Georgia Group Health Insurance Is Not Regulated In Georgia
Group health insurance is one of the only types of insurance that is not regulated on a state level. If you live in Atlanta, Georgia, for example, and have individual health insurance, that insurance company is bound by the laws of the state of Georgia. However, group health insurance in Georgia, and everywhere in America, is federally regulated, which means that the United States government makes the laws that the group health insurance providers have to abide by.
Group health insurance is insurance that you get through your job. When you sign up for group health insurance from work you agree to allow your employer to take the premiums directly out of your earnings. They must do this because companies are required to pay a portion of your insurance premium as well. They just get one big bill from the insurance company and everyone who is enrolled at the time that they pay the bill is covered under the group plan.
The reason that the federal government, and not Georgia, regulates your group health insurance is because of a law enacted by Congress back in 1974 called ERISA (Employee Retirement Income Security Act). ERISA covers the regulations of employee benefits of all kinds, including retirement plans, employer stock options, and your group health insurance in Atlanta. Employees who take COBRA will pay up to 102% of the employer’s portion of their part of the group health insurance bill.
A 1985 act of Congress called COBRA (Consolidated Omnibus Budget Reconciliation Act) is another of the group health insurance laws that Georgia must follow. COBRA forces businesses who offer group health insurance to offer to extend that insurance if the employee is terminated or otherwise leaves their job. There are specific terms to this law that must be met for an employee to qualify for COBRA.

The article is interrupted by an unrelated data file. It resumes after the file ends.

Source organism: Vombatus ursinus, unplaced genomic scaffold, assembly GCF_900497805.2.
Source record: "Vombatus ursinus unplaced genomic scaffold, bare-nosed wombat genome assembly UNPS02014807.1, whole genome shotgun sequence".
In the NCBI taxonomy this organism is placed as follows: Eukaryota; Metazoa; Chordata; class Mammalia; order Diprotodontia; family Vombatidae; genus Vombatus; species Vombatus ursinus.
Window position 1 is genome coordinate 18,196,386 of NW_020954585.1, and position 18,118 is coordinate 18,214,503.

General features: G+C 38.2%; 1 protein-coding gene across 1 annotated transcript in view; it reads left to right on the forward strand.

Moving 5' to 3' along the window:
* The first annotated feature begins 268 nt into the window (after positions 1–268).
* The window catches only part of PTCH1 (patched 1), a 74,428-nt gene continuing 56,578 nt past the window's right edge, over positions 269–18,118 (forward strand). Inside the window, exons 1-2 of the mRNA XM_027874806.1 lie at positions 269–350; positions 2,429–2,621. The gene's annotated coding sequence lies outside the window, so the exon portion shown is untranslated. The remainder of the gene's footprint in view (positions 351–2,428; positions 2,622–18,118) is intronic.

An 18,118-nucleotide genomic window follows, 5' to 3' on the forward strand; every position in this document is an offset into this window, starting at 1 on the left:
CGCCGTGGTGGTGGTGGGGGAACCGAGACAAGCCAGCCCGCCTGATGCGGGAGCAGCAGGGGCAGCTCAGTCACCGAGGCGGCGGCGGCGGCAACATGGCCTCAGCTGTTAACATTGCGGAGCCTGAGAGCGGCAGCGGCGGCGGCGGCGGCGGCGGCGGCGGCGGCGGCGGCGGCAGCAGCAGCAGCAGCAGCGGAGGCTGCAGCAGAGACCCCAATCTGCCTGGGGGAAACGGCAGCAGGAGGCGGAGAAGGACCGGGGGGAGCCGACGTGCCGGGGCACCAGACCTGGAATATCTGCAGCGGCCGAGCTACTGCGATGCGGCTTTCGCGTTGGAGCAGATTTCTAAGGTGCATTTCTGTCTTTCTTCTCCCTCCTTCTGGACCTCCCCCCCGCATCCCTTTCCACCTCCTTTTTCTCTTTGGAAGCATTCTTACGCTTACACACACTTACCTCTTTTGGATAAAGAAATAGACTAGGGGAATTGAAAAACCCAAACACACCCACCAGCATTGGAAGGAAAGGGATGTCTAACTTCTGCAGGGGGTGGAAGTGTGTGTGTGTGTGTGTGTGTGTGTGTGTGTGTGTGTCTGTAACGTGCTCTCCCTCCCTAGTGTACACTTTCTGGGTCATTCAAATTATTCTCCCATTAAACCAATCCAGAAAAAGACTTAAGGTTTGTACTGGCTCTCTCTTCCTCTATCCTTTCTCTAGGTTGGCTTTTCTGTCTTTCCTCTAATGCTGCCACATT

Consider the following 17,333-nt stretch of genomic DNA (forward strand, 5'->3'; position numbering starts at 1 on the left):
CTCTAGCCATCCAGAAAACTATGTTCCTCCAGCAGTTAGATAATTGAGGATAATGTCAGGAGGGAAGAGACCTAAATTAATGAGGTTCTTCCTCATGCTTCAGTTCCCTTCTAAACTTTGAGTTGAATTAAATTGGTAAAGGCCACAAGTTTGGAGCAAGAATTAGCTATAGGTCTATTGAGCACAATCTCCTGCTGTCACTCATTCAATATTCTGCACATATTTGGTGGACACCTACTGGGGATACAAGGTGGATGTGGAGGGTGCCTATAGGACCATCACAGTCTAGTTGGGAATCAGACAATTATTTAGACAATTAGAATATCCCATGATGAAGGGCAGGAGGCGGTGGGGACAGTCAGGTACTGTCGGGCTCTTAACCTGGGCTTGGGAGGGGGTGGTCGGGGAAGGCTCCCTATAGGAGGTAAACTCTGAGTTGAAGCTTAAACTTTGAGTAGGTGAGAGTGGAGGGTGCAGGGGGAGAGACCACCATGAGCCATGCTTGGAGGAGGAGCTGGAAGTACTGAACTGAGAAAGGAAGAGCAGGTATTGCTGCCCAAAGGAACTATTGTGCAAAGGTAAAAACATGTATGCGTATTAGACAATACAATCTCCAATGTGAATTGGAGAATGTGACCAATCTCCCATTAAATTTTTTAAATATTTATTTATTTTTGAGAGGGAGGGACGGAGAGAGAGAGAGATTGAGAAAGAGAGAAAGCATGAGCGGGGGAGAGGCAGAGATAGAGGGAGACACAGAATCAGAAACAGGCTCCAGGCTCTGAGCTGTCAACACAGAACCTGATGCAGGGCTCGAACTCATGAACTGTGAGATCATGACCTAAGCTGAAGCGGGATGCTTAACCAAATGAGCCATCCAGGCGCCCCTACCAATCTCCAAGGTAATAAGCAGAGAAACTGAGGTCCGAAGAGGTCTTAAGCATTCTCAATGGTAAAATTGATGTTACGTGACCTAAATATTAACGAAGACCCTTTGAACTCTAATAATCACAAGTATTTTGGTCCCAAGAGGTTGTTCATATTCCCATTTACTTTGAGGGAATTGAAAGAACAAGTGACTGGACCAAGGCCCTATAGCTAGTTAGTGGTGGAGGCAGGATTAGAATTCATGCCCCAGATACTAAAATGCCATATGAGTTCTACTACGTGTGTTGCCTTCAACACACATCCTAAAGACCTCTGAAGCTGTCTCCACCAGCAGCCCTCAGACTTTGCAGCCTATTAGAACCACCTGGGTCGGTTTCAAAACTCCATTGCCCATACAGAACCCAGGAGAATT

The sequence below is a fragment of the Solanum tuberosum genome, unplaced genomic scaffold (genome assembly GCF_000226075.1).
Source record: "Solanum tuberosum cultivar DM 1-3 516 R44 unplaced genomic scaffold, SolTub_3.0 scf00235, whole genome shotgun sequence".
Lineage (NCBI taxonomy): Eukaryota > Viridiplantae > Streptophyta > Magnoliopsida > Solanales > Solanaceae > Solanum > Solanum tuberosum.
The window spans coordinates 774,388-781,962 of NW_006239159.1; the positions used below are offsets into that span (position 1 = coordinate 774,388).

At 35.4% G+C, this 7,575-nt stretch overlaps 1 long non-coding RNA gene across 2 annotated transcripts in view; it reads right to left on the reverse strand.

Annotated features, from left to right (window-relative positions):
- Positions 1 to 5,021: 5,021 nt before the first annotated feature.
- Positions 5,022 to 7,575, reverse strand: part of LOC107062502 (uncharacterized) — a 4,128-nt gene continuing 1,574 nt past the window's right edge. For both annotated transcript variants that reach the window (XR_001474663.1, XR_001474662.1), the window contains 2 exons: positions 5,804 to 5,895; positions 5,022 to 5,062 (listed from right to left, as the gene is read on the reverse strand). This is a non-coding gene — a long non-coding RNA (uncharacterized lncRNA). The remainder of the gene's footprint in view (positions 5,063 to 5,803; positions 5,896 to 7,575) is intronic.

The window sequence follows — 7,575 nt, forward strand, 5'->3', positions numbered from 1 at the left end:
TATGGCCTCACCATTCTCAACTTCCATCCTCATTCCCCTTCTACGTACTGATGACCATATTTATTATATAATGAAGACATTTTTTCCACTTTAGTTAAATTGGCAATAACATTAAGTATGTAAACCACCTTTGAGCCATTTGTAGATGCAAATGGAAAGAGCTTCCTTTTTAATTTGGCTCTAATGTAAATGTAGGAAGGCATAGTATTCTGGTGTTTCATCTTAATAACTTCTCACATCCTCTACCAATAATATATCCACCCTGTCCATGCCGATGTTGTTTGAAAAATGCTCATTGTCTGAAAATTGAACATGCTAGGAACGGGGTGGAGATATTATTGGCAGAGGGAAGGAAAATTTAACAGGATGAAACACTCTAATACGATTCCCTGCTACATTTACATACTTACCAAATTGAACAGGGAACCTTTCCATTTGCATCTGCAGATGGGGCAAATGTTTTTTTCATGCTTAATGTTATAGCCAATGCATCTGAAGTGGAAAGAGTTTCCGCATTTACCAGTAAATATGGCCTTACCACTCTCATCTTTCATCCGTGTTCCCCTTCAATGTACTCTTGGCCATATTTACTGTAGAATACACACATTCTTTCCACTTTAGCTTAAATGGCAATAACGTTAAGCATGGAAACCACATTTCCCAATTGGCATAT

If the employee loses their job for any reason except that they were fired for misconduct, then they will be eligible for COBRA. If work hours were reduced and the worker no longer qualifies as a full time employee, and therefore no longer qualifies for group health insurance, that employee must be offered COBRA insurance. Once an employee becomes eligible for Medicare, they have the right to carry on COBRA insurance between the time their group health insurance expires and their Medicare kicks in.
COBRA isn’t just for employees who carried the group health insurance. Covered family members are also eligible for COBRA under certain conditions. If the employee dies, his or her covered dependents are eligible. If the employee gets divorced, the ex-spouse has the right to carry on COBRA insurance. A dependent child can also take COBRA once they are too old to remain on the insured’s group health insurance plan, even if the child moves away from Georgia.
The HIPAA act of 1996 is the newest congressional act to regulate group health insurance in Georgia and around the country. HIPAA stands for Health Insurance Portability and Accountability Act. There are three main objectives of HIPAA for group health insurance. First, as long as an employer offers group health insurance, no matter how large or small the group is, any employee who opts for the insurance cannot be denied, regardless of their health status.
Second, preexisting conditions must be covered under the group health insurance after an exclusionary period of no longer than 18 months. This period is reduced if the insured has had prior insurance within 63 days of enrolling for the new group health insurance plan, even if that insurance coverage was outside of the state of Georgia. Third, group health insurance coverage is guaranteed to be renewed regardless of the number of claims made by the insured.
Many states have already set forth insurance mandates, requiring every person to be covered by some kind of health insurance. Many more states are looking into this, and it is even being considered on a federal level. The reason for this is to lower the cost of insurance for everyone. Currently many people are not insured because they are low risk and don’t feel that insurance would be cost effective.
If these people were all insured, then their low risk would offset the cost of the high risk insured. If insurance mandates are enacted in Georgia, group health insurance regulations are likely to change.